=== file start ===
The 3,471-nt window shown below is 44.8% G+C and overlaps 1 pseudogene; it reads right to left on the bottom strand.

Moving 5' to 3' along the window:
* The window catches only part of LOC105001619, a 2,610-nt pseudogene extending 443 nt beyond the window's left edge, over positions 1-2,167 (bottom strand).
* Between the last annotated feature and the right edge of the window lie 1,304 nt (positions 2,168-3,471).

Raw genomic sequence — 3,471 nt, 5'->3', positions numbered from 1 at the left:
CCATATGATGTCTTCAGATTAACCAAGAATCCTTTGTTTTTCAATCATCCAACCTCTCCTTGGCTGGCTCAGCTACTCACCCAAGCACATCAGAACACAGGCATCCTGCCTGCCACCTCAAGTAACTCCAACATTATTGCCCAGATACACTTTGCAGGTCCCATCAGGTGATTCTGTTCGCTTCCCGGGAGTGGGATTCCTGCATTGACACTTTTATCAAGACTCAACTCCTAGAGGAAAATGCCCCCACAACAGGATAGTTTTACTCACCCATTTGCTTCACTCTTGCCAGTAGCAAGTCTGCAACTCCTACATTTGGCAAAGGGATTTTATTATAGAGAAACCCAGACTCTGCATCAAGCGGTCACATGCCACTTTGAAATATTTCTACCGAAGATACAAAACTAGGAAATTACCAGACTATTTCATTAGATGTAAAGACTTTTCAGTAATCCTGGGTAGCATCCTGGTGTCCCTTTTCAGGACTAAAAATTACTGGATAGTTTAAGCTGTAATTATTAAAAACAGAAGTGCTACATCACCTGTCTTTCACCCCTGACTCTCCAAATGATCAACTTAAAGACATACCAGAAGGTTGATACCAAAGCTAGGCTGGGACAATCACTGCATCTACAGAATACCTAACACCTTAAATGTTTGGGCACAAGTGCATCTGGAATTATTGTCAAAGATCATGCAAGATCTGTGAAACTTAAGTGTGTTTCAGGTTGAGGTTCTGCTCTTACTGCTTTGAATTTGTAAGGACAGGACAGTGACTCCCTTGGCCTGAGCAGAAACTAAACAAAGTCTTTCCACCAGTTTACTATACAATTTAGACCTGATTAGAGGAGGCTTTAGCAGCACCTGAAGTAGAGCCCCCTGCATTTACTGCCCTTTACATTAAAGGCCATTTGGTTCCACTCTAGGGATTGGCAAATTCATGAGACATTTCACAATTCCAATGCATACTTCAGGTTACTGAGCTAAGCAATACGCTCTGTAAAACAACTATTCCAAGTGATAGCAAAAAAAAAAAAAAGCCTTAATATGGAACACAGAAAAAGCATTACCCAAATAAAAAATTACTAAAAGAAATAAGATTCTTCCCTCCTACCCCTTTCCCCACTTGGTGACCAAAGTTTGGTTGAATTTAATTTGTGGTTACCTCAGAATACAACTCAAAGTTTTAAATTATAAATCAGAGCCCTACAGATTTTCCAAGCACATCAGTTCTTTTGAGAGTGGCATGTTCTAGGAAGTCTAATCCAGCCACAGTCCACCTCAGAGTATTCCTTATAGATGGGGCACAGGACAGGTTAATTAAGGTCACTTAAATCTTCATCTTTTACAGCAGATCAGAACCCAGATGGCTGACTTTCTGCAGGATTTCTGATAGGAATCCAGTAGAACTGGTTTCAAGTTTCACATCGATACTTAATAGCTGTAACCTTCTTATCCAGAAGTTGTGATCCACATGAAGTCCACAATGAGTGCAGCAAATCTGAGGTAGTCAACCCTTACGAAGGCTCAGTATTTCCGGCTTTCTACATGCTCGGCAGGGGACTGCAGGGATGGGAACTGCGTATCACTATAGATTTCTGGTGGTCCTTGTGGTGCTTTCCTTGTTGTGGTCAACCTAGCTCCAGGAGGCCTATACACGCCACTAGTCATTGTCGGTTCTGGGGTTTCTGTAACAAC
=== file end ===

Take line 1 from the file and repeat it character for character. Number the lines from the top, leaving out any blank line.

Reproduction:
The 3,471-nt window shown below is 44.8% G+C and overlaps 1 pseudogene; it reads right to left on the bottom strand.